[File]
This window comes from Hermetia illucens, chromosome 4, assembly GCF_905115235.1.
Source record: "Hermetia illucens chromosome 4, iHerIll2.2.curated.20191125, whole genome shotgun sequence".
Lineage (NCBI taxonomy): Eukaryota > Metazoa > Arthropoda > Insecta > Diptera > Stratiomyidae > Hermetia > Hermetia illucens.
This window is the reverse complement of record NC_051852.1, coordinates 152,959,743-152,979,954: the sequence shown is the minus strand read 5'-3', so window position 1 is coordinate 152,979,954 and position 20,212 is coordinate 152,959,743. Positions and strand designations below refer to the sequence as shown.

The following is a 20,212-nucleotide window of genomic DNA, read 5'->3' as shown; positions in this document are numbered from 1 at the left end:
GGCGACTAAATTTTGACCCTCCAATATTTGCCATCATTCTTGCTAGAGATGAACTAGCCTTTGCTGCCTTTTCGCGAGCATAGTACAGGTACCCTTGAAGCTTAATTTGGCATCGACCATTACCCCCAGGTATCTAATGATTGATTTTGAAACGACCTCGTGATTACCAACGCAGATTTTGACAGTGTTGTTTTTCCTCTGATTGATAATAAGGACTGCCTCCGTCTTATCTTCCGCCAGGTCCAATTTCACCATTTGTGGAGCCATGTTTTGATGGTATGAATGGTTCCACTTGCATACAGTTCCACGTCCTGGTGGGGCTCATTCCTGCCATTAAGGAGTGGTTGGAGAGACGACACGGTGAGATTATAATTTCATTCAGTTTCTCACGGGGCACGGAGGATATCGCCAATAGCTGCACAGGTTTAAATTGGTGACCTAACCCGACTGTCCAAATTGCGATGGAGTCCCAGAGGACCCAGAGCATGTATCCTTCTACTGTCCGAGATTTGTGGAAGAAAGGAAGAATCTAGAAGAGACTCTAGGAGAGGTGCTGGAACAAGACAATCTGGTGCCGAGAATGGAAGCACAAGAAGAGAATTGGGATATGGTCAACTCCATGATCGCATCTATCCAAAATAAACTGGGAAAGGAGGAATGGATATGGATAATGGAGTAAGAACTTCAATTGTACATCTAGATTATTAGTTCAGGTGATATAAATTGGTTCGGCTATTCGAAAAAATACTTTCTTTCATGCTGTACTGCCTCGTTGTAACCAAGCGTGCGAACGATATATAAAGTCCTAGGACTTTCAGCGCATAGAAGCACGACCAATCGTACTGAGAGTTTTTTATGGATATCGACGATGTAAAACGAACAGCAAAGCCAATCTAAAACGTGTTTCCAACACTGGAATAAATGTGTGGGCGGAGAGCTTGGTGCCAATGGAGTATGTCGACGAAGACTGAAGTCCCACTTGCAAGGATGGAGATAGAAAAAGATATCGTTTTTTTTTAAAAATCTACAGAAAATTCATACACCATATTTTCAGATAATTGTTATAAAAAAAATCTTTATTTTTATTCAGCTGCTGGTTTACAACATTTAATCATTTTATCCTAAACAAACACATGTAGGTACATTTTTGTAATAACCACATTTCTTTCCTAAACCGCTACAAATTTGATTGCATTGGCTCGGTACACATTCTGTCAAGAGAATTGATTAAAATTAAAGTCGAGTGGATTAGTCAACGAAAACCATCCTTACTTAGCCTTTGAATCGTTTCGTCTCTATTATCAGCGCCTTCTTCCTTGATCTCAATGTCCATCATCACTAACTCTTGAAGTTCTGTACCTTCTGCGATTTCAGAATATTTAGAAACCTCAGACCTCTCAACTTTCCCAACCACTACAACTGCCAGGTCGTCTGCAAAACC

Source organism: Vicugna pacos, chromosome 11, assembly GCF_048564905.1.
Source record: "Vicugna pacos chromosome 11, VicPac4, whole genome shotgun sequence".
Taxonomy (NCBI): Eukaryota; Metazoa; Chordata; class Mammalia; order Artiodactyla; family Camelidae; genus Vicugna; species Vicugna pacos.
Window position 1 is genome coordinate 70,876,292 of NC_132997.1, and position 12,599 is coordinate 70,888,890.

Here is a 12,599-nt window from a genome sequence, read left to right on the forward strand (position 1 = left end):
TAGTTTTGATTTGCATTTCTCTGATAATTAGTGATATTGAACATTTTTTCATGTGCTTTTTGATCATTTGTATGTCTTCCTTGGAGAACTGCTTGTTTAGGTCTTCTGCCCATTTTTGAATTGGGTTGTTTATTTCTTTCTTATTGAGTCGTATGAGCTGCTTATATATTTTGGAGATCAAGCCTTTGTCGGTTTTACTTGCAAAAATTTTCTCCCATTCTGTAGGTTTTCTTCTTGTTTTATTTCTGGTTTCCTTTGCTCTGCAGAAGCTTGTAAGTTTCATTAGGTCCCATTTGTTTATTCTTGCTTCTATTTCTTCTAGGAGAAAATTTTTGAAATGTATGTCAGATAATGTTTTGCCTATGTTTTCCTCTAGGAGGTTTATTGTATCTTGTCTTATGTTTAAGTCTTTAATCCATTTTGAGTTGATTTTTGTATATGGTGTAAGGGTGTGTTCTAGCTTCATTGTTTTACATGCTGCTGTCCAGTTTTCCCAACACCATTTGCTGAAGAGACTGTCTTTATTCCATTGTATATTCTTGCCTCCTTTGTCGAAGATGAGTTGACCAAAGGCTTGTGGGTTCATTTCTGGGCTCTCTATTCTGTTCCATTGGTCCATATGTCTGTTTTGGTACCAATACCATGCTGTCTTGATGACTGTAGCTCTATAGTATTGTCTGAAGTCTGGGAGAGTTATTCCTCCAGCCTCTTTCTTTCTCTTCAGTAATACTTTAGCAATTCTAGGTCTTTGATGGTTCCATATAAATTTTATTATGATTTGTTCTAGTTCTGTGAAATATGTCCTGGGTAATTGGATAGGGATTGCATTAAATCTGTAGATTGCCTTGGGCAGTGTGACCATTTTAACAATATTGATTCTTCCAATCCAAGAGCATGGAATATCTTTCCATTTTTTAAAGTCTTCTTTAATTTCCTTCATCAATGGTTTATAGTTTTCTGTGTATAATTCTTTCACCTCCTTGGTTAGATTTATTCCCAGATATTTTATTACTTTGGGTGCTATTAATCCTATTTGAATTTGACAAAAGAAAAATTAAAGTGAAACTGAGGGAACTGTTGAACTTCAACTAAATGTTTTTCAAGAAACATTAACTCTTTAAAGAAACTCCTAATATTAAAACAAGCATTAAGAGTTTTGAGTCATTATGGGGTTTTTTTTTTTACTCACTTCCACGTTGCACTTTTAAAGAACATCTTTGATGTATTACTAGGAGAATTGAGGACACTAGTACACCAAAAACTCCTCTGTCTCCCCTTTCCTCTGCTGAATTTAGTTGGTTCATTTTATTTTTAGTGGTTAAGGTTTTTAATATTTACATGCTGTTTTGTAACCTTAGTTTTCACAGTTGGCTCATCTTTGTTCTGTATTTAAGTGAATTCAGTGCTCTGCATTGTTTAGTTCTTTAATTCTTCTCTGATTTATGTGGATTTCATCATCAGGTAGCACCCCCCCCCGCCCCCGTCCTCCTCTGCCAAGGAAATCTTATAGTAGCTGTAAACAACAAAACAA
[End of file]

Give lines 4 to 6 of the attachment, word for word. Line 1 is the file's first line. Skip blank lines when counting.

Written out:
This window is the reverse complement of record NC_051852.1, coordinates 152,959,743-152,979,954: the sequence shown is the minus strand read 5'-3', so window position 1 is coordinate 152,979,954 and position 20,212 is coordinate 152,959,743. Positions and strand designations below refer to the sequence as shown.

The following is a 20,212-nucleotide window of genomic DNA, read 5'->3' as shown; positions in this document are numbered from 1 at the left end:
GGCGACTAAATTTTGACCCTCCAATATTTGCCATCATTCTTGCTAGAGATGAACTAGCCTTTGCTGCCTTTTCGCGAGCATAGTACAGGTACCCTTGAAGCTTAATTTGGCATCGACCATTACCCCCAGGTATCTAATGATTGATTTTGAAACGACCTCGTGATTACCAACGCAGATTTTGACAGTGTTGTTTTTCCTCTGATTGATAATAAGGACTGCCTCCGTCTTATCTTCCGCCAGGTCCAATTTCACCATTTGTGGAGCCATGTTTTGATGGTATGAATGGTTCCACTTGCATACAGTTCCACGTCCTGGTGGGGCTCATTCCTGCCATTAAGGAGTGGTTGGAGAGACGACACGGTGAGATTATAATTTCATTCAGTTTCTCACGGGGCACGGAGGATATCGCCAATAGCTGCACAGGTTTAAATTGGTGACCTAACCCGACTGTCCAAATTGCGATGGAGTCCCAGAGGACCCAGAGCATGTATCCTTCTACTGTCCGAGATTTGTGGAAGAAAGGAAGAATCTAGAAGAGACTCTAGGAGAGGTGCTGGAACAAGACAATCTGGTGCCGAGAATGGAAGCACAAGAAGAGAATTGGGATATGGTCAACTCCATGATCGCATCTATCCAAAATAAACTGGGAAAGGAGGAATGGATATGGATAATGGAGTAAGAACTTCAATTGTACATCTAGATTATTAGTTCAGGTGATATAAATTGGTTCGGCTATTCGAAAAAATACTTTCTTTCATGCTGTACTGCCTCGTTGTAACCAAGCGTGCGAACGATATATAAAGTCCTAGGACTTTCAGCGCATAGAAGCACGACCAATCGTACTGAGAGTTTTTTATGGATATCGACGATGTAAAACGAACAGCAAAGCCAATCTAAAACGTGTTTCCAACACTGGAATAAATGTGTGGGCGGAGAGCTTGGTGCCAATGGAGTATGTCGACGAAGACTGAAGTCCCACTTGCAAGGATGGAGATAGAAAAAGATATCGTTTTTTTTTAAAAATCTACAGAAAATTCATACACCATATTTTCAGATAATTGTTATAAAAAAAATCTTTATTTTTATTCAGCTGCTGGTTTACAACATTTAATCATTTTATCCTAAACAAACACATGTAGGTACATTTTTGTAATAACCACATTTCTTTCCTAAACCGCTACAAATTTGATTGCATTGGCTCGGTACACATTCTGTCAAGAGAATTGATTAAAATTAAAGTCGAGTGGATTAGTCAACGAAAACCATCCTTACTTAGCCTTTGAATCGTTTCGTCTCTATTATCAGCGCCTTCTTCCTTGATCTCAATGTCCATCATCACTAACTCTTGAAGTTCTGTACCTTCTGCGATTTCAGAATATTTAGAAACCTCAGACCTCTCAACTTTCCCAACCACTACAACTGCCAGGTCGTCTGCAAAACC